Former Prime Minister Ariel Sharon was laid to rest Monday at his ranch in southern Israel as the nation bid a final farewell to one of its most colorful and influential leaders.
In a reminder of the ever-present conflict, Palestinian terrorists in the Gaza Strip launched four rockets on Monday, including two that hit several miles from Sharon's ranch shortly after his funeral. No injuries were reported. The Israeli Air Force responded, attacking two terror sites in the central and southern Gaza Strip. Direct hits on these terror infrastructure sites were confirmed, the Israel Defense Forces said.
Some 1,500 people attended Sharon's funeral, including numerous political and military leaders from Israel and abroad.
"He was indomitable," U.S. Vice President Joe Biden said at the funeral. "But like all historic leaders, all real leaders, he had a north star that guided him. A north star from which he never, in my observation, never deviated. His north star was the survival of the State of Israel and the Jewish people wherever they resided."
"Positions, parties, policies, he could leave considerable debris in his wake," said former British Prime Minister Tony Blair. "But he had the imagination to know that genuine peace, if attainable with honor and dignity both for Arabs and Israelis, is the anchor ultimately for Israel's security."
Prime Minister Benjamin Netanyahu said, "Arik was a man of actions, pragmatic, and his pragmatism was rooted in deep emotion, deep emotion for the country and deep emotion for the Jewish people," referring to Sharon by his popular nickname.
"You were the shoulder on which Israel's security rested," President Shimon Peres said. "The story of your life is bound to the story of this country. And your life was dedicated to the life of this country. Your footprints are imprinted on every hill and in every valley. You cultivated the land with your scythe and defended it with your sword."
IDF Chief of Staff Lt. Gen. Benny Gantz also eulogized Sharon, saying: "Many titles accompanied you over the years, but it seems this title was most fitting: commander. ... In the name of the entire IDF and in the name of generations of combat soldiers and commanders in the past, present and future, I salute you today with infinite gratitude and recognition."
Sharon's two sons eulogized their father as an inspiration for the nation.
Sharon died on Saturday, eight years after a devastating stroke removed the prime minister from office and left him in a coma from which he never recovered. He was 85 at the time of his death.
His younger son, Gilad, re-enacted his final moments: in a hospital room, with music playing, family members chatting and his grandchildren running about.
"And only the hero of the play is lying motionless," he said, pausing. "I hold your hand and stroke your face, the face of my dying father. Beloved father, you have come home."
"They say it's impossible to live two weeks without kidneys. So they say. They said it was impossible to cross the Suez Canal in the Yom Kippur War, until you led the operation and decided the [outcome of the] war. They said there is no choice, that new immigrants from the Soviet Union will have to stay in tents, but you saw to it that there would not be a single new immigrant without a roof over his head. They said it was impossible to overcome Palestinian terror at the beginning of last decade. So they said. You decided on Operation Defensive Shield, and created order that remains until today."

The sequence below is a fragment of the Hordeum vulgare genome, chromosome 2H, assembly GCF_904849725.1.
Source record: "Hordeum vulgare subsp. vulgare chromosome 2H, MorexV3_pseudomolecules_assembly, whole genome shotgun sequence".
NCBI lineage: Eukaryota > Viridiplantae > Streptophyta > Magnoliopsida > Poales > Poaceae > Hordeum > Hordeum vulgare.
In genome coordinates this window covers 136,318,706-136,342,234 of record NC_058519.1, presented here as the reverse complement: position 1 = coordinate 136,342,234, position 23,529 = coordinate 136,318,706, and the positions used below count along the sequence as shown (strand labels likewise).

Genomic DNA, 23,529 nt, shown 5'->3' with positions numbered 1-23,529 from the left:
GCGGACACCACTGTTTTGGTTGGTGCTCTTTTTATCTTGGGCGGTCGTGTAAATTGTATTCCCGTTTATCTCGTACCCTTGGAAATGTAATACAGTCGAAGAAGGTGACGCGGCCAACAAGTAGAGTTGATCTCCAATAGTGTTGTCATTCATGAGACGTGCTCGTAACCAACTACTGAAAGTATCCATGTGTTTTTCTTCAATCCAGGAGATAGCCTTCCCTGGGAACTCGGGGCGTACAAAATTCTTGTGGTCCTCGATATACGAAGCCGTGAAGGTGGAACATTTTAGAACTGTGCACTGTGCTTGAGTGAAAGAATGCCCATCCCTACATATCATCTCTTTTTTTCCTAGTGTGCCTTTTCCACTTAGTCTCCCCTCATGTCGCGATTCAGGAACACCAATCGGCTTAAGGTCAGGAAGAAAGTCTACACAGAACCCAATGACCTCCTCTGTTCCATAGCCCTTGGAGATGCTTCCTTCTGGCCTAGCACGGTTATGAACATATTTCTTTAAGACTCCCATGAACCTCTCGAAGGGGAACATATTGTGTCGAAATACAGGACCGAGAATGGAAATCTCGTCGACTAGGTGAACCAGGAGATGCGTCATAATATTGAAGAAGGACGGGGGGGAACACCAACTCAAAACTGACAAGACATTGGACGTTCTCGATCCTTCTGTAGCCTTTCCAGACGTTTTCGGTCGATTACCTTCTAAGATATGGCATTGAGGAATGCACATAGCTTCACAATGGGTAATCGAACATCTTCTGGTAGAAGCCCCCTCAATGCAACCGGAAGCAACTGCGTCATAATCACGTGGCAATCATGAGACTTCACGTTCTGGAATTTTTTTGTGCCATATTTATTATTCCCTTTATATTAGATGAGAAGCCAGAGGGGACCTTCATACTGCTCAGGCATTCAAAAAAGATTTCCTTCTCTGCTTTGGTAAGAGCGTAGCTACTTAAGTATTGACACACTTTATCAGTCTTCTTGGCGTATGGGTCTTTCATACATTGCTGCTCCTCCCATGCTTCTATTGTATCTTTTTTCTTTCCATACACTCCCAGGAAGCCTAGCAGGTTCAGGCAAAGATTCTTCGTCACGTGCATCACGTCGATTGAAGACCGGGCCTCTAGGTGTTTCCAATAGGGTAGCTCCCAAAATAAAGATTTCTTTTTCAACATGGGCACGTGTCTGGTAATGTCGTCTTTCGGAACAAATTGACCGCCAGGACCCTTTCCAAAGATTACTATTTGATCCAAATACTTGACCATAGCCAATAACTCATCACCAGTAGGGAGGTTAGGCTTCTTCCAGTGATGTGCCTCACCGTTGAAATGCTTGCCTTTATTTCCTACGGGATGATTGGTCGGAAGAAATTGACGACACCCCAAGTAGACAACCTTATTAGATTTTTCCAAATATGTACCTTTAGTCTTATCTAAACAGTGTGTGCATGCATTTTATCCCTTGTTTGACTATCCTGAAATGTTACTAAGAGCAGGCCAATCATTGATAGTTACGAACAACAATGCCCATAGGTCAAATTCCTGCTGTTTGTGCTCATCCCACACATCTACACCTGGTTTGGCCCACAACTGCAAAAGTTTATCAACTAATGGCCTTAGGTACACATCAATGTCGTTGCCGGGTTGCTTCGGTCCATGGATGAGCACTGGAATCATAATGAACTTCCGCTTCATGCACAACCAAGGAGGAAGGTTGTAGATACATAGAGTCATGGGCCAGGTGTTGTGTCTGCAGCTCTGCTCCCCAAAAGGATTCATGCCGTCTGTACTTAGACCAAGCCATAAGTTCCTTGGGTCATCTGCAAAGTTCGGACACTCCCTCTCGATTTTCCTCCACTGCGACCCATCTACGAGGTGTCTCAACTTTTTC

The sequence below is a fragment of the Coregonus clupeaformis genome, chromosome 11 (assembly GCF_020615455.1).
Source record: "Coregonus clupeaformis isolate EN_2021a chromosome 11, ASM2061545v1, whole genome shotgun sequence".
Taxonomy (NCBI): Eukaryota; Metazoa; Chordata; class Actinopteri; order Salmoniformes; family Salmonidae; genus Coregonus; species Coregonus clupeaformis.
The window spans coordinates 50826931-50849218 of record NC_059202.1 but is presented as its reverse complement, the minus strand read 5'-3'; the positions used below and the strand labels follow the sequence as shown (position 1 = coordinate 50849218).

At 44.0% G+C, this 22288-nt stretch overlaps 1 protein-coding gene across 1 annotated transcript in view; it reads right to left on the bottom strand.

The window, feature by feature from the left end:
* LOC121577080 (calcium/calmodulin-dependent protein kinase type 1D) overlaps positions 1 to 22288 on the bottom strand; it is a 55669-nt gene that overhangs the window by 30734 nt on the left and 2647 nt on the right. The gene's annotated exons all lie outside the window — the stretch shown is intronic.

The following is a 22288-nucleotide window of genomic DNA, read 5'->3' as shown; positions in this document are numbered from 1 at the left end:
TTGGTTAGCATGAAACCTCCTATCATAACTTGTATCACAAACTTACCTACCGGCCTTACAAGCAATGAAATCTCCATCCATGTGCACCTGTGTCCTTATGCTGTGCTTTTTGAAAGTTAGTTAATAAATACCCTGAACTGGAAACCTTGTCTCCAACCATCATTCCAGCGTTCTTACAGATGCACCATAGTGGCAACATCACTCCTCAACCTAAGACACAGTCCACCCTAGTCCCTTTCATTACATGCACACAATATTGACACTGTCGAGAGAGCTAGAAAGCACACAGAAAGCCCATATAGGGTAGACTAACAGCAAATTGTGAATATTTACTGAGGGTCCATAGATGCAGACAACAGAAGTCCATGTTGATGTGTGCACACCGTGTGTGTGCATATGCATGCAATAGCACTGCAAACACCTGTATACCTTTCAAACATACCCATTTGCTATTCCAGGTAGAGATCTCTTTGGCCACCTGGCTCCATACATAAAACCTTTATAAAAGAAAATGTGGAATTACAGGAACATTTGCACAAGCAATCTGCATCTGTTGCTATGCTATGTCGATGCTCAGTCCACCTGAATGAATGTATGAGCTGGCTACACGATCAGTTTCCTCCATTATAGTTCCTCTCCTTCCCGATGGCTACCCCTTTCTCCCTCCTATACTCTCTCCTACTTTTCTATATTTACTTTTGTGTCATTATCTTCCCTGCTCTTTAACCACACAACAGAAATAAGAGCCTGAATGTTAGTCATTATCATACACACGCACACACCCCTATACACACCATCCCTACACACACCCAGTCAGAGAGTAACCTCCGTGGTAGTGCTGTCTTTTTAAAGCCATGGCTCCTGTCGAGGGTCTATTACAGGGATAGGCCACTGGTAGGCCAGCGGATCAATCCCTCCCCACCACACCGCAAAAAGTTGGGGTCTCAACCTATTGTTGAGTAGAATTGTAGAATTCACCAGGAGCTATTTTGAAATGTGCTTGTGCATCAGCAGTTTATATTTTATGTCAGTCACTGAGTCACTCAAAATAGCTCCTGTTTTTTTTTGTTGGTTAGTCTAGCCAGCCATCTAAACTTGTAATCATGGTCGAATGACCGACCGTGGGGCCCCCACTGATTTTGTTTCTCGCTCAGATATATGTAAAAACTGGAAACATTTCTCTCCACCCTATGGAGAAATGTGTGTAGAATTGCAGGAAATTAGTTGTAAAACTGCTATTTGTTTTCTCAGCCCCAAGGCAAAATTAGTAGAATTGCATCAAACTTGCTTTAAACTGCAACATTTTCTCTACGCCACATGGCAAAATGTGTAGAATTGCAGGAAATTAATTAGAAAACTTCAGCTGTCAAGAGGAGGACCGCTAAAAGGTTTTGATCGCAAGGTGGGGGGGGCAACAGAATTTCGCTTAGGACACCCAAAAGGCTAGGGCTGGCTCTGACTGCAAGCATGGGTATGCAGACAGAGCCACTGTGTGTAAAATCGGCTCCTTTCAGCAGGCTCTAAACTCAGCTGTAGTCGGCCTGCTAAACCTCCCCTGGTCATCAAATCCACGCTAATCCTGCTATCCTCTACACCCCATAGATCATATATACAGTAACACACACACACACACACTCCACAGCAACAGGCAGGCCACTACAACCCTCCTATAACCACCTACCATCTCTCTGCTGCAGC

Sharon's other son Omri also addressed his father a final time.
"Look around, and see the nation gathering around this hilltop. Look and see how they thank you for guarding them. How they appreciate you protecting them and leading them. How they love you and miss you and bow a head. You were worthy of such praise," he said.
One of Israel's greatest and most divisive figures, Sharon rose through the ranks of the military, later moving into politics and overcoming scandal and controversy to become prime minister.
He spent most of his life battling Arab enemies and promoting Jewish settlement activities. But in a surprising about-face, he led a unilateral withdrawal from the Gaza Strip in 2005, uprooting all soldiers and settlers from the territory after a 38-year presence in a move he said was necessary to ensure Israel's security.
His backers called him a hero, remembering his daring exploits that helped turn the tide of the 1973 Yom Kippur War in Israel's favor and, after becoming prime minister, his harsh crackdown that helped end the Palestinian violence of Second Intifada.
After a memorial service at the Knesset on Monday morning, Sharon's closed coffin, draped in a blue and white Israeli flag, was placed in a military vehicle and driven in a police-escorted convoy toward Sharon's ranch in southern Israel.
Crowds stood along the roadside and on bridges, snapping pictures and getting a final glimpse of the coffin as the procession of vehicles left Jerusalem and snaked down the highway outside the city's picturesque hills.
The convoy made a brief stop at Latrun, the site of a bloody battle where Sharon was nearly killed during Israel's War of Independence in 1948, for a brief military ceremony before continuing south. His coffin was lowered into the ground in a military funeral at the Sharon family farm in southern Israel.
At the grave site, where Sharon was buried next to his wife Lily (who passed away in March 2000), Sharon's son Gilad remembered his father for overcoming the odds, whether it was battling Palestinian terrorism during the Second Intifada or clinging to life in his final days even after his kidneys had stopped functioning.
"Again and again you turned the impossible to reality. That's how legends are made. That's how an ethos of a nation is created," Gilad Sharon said.